West of the Moon by Margi Preus

Aug 18, 2014

Several years ago I read East by Edith Pattou. Last year I read Sun and Moon, Ice and Snow by Jessica Day George. Both were retellings of the Nordic legend, "East of the Sun, West of the Moon."

You might think, given its title, that this book would be another retelling of the same tale, but it's not. However, it is beautifully woven into the plot.

Astri's life is hard. Her mother died several years before, and then her father left for America, leaving Astri and her younger sister, Greta, with an aunt and uncle. He promises to send for them when he has earned enough money, but quite some time has gone by without any word from him. Then the aunt decides to sell Astri to the goat man (she's not what you would call kind and nurturing), and that is when life becomes truly unbearable. Gathering all her courage, Astri and Greta set off on a dangerous journey to find America that is "west of the moon."

This is an insanely clever book. It's part folk tale (at the back of the book, Margi Preus lists 14 folk tales that come into play at one point or another), part historical fiction (the diseases and journey by ship are all accurate to the time period), and even (very slightly) part biographical (the story was inspired by Preus' great-great-grandmother). The melding of these various genres was absolutely beautiful.

First, the folk tales. I know I didn't pick up on all the references, but the ones to "East of the Sun, West of the Moon" are pretty obvious, mainly because throughout the story, Astri recounts bits and pieces of the legend and then relates them to her own life. For example, this, in Astri's own words: "When the youngest daughter arrived at the bear's house, it was a castle she found, with many rooms all lit up, rooms gleaming with gold and silver, a table already laid, everything as grand as grand could be . . . Not so for me, for when I come to the lair of Mr. Goat, it is a hovel, and filthy inside." The story wouldn't have been even half as good without the framework of all those old tales holding it up and tying it to the past.

The story is set around 1850. It begins in Norway and ends in America. Astri is an uneducated farm girl and is highly superstitious, but all of her unfounded beliefs actually have logical explanations. For example, there is a girl in the story whose joints and back seem to be curved. Astri is convinced she must be the daughter of a troll, but more likely, she probably is suffering from the long-lasting effects of rickets.

Astri was such a wonderful main character: headstrong and brave and loyal, but she continually doubts herself and is disappointed by her failings. At one point, she steals the goat man's Black Book (among other things). She is convinced the Black Book contains powerful secrets that might help her, but she also worries that it is evil and she belongs to the devil because of it. At one point she says, "It's said that it can be dangerous even just to listen to words from this book . . . But I only want to use it for good! Is it all right to use a bad thing for a good cause?" Her struggle is so real and so admirable.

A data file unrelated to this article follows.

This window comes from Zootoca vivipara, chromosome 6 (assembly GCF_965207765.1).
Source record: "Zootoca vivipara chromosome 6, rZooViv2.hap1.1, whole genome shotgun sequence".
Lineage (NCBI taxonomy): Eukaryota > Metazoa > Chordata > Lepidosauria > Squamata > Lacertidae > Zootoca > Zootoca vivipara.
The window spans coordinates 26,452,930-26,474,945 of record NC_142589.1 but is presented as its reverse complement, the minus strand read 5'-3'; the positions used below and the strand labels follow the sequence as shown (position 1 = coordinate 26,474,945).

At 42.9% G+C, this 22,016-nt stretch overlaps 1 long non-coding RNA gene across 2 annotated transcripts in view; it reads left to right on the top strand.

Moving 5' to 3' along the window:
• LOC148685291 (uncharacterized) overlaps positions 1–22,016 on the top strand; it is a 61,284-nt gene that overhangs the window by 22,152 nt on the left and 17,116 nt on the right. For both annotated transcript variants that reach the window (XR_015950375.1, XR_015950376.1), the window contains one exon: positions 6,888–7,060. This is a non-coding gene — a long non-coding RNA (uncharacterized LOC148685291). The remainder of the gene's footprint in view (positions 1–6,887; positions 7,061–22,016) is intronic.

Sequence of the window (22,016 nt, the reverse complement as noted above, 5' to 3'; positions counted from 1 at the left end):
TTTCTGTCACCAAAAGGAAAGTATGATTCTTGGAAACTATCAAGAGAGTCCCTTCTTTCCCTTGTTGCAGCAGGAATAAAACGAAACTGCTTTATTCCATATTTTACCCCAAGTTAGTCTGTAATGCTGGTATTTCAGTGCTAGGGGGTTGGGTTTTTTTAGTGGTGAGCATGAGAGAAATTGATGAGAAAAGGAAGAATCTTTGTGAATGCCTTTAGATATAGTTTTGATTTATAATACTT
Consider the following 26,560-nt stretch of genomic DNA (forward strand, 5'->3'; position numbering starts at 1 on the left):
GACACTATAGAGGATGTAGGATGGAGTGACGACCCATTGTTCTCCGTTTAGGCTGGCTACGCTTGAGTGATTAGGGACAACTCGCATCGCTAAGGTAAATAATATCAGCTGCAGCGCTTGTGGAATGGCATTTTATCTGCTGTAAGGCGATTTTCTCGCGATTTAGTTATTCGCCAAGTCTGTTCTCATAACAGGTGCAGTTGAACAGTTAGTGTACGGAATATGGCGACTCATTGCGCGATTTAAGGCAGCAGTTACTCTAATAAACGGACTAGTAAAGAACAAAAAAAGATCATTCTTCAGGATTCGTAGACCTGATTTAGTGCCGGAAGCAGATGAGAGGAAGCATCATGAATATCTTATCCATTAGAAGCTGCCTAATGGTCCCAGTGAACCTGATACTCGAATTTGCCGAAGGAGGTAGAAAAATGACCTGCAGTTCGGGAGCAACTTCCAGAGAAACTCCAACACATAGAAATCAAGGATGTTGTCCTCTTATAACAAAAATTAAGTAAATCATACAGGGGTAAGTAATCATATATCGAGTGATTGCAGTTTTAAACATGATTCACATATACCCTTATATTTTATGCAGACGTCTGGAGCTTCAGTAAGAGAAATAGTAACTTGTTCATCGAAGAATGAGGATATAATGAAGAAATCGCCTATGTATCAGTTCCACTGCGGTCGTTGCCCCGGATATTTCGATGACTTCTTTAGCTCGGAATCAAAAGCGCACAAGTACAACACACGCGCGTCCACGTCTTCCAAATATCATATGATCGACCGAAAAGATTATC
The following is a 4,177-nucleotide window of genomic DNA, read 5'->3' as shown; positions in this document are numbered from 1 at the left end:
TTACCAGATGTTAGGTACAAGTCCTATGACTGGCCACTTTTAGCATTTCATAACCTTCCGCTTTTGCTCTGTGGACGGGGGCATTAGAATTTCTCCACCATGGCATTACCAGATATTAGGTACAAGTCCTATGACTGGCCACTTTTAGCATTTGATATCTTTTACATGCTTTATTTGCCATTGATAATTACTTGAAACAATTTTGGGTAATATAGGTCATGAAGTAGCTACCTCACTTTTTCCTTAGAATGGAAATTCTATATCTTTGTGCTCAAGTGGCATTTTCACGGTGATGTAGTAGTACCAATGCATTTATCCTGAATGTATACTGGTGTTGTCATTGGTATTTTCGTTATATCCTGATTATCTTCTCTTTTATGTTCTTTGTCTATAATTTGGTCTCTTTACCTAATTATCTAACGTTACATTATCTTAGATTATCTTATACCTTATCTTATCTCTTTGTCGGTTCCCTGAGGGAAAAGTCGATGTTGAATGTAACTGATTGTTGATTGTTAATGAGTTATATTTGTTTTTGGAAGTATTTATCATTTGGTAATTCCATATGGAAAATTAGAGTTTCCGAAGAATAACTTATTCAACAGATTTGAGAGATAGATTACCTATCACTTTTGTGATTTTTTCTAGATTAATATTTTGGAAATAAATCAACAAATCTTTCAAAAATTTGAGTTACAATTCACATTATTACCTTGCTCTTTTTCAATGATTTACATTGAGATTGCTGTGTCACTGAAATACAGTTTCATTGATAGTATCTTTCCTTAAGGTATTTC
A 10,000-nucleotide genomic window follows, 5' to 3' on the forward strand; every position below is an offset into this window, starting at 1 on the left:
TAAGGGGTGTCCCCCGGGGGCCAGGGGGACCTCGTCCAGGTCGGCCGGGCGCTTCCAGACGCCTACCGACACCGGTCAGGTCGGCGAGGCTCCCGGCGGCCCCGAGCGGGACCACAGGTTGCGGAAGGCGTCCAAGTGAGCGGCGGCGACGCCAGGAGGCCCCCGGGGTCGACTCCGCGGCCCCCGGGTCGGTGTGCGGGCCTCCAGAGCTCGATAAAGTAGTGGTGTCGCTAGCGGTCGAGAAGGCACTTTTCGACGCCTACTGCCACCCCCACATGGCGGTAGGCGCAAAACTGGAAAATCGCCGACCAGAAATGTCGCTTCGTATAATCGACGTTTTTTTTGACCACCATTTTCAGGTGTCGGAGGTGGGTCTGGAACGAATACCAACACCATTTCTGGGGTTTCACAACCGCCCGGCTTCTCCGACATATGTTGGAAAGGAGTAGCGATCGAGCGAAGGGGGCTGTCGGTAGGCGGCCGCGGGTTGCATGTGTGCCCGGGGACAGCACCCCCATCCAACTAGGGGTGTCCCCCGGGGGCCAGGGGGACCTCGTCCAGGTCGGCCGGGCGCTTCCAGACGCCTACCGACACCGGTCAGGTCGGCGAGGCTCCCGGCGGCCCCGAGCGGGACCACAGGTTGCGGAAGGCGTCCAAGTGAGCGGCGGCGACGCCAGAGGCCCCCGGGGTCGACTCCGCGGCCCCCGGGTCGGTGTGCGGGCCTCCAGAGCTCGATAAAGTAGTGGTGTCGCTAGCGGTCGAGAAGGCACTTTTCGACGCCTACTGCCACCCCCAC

Although this is a middle-grade novel, I would put it in the upper-age bracket of that category. There were a few intense moments (the goat man forces himself (very briefly) on Astri and then promises that once he marries her there will be no escape; later on, Astri cuts off his fingers when he tries to steal her mother's brooch, and the resulting blood and tetanus are not pretty to behold) that I think warrant a more mature reader.

The book itself (I'm talking about the physical, hardcover, paper pages book) is gorgeous. I want to own it someday just so I can flip through its stunning pages. The first few pages are black with white printing and surrounded by a frame of leaves. I also love the choice of fonts.

Three of my favorite themes from the book can be summed up in these three quotes:
  • "There are more things in heaven and earth than can be dreamed."
  • "It makes me dizzy to consider it, but I feel suddenly how all things are woven together, all things seen and unseen, all things alive now and that once were, for generations back and generations to come, woven of a kind of golden thread . . . "
  • "Oh, it's just a trifle. A trifle here and a trifle there. But as we well know, a trifle can be enough when luck is on your side."
All around it was just a really great book, one that I would definitely recommend to 12-year-old girls, although I think there's definitely enough action (and blood) to keep boys interested as well. And as far as the 2015 Newbery? I guess it's probably obvious I wouldn't be one bit disappointed (or surprised) if this one won.

P.S. I've said before that I don't like to read reviews before writing down my own thoughts, but after I finished writing this, I went over to For Those About to Mock and read Rachael's thoughts. We expressed many of the same sentiments (which must mean it really is a good book), but she did it infinitely better. 

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